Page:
The role of the filmmakers against YouTube liquid temporality
YouTube has been one of the first websites to allow worldwide users to upload and share videos. These videos are mostly amateur moving images, videoclips, but also short films by independent filmmakers.
A revolution on a global level, with a mass of contents uploaded minute after minute from all over the world. A world where everyone can handle a camera and has the means to spread his own voice and imagination.
However there remains a noteworthy risk, a risk often associated with an escalation of extreme exhibitionism, with no limits, rules or crafts. But, in the melting pot of video democratisation, there are also those who were able to find inspiration in order to create a real narrative. These are narratives with logic and coherence: basing themselves on – or actively searching for – the support of the individual, the strength arisen from the grassroots, they manage to investigate reality, exploring cultural differences or bringing out unexpected similarities. A result – an analysis, a state of play – that returns to the users themselves, as they provided rough material, and to the web itself.
Images from the mass that, once studied, selected, and reprocessed according to precise storylines, are eventually accessible, often under a Creative Commons License or on the website itself.
Video snapshots, the briefest flashes stolen from the mundane and contemporary living become an indelible testimony, fixed into the cinematic art after freeing themselves from the liquid temporality of YouTube.
LIFE IN A DAY
In 2010 Ridley Scott, as executive producer, entrusted to Kevin Macdonald a project which will be considered as the first social, crowd-sourced feature film in history. From thousands of videos expressly uploaded on Youtube on July 24th Macdonald and his editor Joe Walker reassembled the pieces of everyday lives that eventually become history, not just a portrait of individual experiences but a testimony of an era.
In comparison, it is interesting to recall that the first Lumière films, with the exception of L’arroseur arrosé, were made to immortalize – for the first time with moving images – simple actions of everyday lives.
Althought not directly connected with the Youtube website, the production of Everyday Rebellion by brothers Arman and Arash Riahi was inspired by the many online videos that documented the Iranian green movement protests in 2009.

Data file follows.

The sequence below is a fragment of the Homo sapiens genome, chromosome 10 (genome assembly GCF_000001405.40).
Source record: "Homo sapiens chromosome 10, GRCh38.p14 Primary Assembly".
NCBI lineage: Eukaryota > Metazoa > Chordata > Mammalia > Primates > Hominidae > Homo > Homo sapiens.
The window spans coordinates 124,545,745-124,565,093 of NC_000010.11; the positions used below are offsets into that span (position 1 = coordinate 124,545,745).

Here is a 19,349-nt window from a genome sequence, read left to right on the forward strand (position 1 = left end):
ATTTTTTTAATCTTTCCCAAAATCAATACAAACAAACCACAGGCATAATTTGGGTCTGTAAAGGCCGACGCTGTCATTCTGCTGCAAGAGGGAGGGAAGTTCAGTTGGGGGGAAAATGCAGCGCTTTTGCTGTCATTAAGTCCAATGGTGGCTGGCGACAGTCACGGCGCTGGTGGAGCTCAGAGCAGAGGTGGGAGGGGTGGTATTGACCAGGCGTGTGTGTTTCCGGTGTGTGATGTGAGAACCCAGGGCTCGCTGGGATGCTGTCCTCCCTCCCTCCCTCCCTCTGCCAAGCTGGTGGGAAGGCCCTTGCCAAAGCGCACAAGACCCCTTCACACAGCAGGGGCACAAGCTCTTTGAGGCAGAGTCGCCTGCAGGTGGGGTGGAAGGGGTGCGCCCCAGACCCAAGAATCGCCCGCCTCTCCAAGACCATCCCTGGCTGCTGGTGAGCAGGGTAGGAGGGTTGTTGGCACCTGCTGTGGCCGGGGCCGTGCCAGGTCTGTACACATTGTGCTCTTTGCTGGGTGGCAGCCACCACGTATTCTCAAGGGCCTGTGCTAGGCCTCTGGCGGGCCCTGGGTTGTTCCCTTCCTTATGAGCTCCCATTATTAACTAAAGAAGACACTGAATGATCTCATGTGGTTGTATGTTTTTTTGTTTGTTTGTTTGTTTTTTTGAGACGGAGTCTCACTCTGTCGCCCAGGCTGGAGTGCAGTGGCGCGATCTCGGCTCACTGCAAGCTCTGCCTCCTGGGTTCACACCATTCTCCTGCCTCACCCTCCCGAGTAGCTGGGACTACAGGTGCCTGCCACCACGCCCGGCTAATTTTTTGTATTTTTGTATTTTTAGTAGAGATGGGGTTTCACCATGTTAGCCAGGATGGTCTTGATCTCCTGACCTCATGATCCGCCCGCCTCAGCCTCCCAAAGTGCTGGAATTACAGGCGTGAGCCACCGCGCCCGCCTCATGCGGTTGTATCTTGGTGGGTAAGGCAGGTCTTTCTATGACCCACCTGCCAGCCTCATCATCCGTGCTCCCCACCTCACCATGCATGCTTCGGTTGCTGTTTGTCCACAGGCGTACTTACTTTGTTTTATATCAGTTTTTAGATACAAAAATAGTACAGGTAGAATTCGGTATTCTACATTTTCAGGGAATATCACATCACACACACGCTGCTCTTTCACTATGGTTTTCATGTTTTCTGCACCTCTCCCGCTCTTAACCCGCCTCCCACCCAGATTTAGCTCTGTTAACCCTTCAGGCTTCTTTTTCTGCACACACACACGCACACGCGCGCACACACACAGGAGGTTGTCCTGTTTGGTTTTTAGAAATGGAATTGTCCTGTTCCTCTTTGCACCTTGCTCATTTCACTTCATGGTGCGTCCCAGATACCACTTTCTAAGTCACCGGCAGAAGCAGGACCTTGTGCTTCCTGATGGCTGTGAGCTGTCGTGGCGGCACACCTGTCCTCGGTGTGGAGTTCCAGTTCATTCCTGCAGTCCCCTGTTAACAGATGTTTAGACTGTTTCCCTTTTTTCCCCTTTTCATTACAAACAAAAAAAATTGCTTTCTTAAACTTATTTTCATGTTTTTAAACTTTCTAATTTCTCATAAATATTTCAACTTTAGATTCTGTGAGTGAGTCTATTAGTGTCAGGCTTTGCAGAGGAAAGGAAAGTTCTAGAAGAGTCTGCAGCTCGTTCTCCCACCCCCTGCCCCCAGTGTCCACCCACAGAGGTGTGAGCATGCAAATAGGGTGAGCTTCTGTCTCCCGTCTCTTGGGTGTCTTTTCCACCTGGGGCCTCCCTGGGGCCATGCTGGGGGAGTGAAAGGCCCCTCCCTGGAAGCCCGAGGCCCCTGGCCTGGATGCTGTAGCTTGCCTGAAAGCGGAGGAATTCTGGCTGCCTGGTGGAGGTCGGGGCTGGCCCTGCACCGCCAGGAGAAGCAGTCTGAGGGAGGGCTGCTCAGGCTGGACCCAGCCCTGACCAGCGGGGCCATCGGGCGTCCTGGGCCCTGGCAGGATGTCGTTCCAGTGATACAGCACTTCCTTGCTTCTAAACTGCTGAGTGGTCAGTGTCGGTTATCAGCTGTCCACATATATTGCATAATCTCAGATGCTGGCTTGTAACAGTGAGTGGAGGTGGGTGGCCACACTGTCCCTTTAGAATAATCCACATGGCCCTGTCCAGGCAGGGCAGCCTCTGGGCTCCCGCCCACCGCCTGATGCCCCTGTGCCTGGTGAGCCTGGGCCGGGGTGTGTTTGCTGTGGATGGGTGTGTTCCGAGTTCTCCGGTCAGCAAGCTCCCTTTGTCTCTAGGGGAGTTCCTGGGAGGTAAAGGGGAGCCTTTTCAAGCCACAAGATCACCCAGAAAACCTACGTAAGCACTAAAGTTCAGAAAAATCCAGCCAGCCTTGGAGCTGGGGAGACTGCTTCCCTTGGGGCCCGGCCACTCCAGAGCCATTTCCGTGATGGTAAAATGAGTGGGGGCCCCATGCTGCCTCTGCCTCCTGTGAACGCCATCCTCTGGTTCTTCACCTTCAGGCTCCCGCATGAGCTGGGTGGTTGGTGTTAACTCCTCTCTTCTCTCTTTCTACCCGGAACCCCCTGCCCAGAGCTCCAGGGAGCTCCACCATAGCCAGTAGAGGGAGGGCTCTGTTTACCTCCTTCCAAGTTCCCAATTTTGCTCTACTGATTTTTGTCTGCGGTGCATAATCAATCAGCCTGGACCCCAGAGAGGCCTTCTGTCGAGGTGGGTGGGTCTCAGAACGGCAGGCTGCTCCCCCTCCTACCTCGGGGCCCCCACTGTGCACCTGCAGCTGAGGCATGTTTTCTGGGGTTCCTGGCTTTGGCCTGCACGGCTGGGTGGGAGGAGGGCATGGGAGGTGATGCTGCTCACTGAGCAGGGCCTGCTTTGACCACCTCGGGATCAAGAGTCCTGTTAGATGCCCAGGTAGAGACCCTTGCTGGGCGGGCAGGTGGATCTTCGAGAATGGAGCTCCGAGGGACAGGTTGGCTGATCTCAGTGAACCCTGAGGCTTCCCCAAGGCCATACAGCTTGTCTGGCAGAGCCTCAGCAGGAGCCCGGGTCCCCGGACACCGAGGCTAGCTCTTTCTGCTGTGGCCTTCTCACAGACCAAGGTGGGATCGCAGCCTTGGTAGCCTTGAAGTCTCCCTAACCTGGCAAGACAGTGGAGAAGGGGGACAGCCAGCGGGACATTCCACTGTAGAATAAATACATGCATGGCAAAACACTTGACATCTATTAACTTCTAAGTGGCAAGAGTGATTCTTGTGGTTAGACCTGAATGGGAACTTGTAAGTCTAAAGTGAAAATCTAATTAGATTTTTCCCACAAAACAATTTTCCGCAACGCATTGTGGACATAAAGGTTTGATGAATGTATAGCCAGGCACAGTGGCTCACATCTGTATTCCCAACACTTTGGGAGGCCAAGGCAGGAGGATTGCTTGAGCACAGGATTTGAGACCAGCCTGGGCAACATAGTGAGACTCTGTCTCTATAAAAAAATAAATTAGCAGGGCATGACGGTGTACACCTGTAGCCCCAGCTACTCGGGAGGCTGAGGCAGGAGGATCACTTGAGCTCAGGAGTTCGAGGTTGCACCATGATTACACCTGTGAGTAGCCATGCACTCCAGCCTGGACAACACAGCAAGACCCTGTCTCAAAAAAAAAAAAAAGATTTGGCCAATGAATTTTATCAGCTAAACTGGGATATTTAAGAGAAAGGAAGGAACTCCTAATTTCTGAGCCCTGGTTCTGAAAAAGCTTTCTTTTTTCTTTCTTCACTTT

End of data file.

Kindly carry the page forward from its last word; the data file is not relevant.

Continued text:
The strength of those images, images that were born in the streets and spread worldwide via the web, has been the driving force for the creation of a borderless documentary – a documentary that wants to explore the reasons and methods of peaceful protests and civil disobedience all around the world.
Even though most of the material has been directed by the two filmmakers, Everyday Rebellion also utilizes the visual contributions of anonymous activists or amateurs to become a semi-collaborative film, an analysis of contemporary history as it unfolds, narrated by those who are motivated to be part of it and change the course of historical events.
The use of images from the web is even more radical in The Uprising by Peter Snowdon, a documentary depicted as “a multi-camera, first-person account of that fragile, irreplaceable moment when life ceases to be a prison, and everything becomes possible again”.
After spending days as a distant spectator of the Egytpian revolution via social networks, and after two years of studies of that material, the English documentary filmmaker decided to use those fragments to create a film entirely composed of videos filmed by citizens living in Tunisia, Egypt, Bahrain, Libya, Syria and Yemen. These were mostly anonymous contributors that risked their own lives to reveal what is usually prohibited to be filmed, seen or shared.
Far from being a simple collector of snapshots, Snowdon recreates a pan-arabic revolution, a liberatory cry that transports the audience between opposite ends of the arabic world: an audience uncapable of holding on to well-defined space-time coordinates but still carried away with faith in the protest, in a freed grassroots movement.
Unlike Life in a Day, the above-noted documentaries use videos coming from the web which were not filmed for a specific project. All these films immortalize contemporary traditions, but here history becomes a protagonist, the moment itself becomes history and the individual disappears to become the voice of a movement, the voice of a change and the echo of his own time.
Images and videos have always documented and served as a proof for the contemporary. Fragments of reality, often almost accidentally shot, eventually became the lasting icon of an era.
How much of what is currently on YouTube will be able to last? Maybe, Snowdon and the Riahi brothers – among others – helped to crystallize those images, by giving them a tangible form.
Or maybe, these stories and images will be overtaken by new icons of a contemporary era which is still yet to come.
Cover picture: Fighting Pakistan’s YouTube ban, one hug at a time (Source: everydayrebellion.net)
Nata a Milano, di origini (parzialmente) polacche e con un futuro che guarda (spero) al Nord Europa, mi imbarco negli studi filosofici per aprire poi gli occhi sul cinema. Nel 2009 inizio a lavorare per Milano Film Festival, occupandomi prima di programmazione e poi di selezione film, per poi collaborare con altri festival cinematografici milanesi. Il cinema resta la passione primaria, a cui si aggiungono la letteratura (ah, i russi!), quintali di cibo cinese, la musica (hardcore, ma anche altre cose prive di dignità che preferisco non menzionare), il buio che cala presto nei freddi inverni nordeuropei, tè caldo e vodka. Alcuni tra i miei tanti tormenti? Viaggiare molto meno di quanto vorrei e non saper fotografare. Lungo il viaggio con Pequod, scriverò di cinema.
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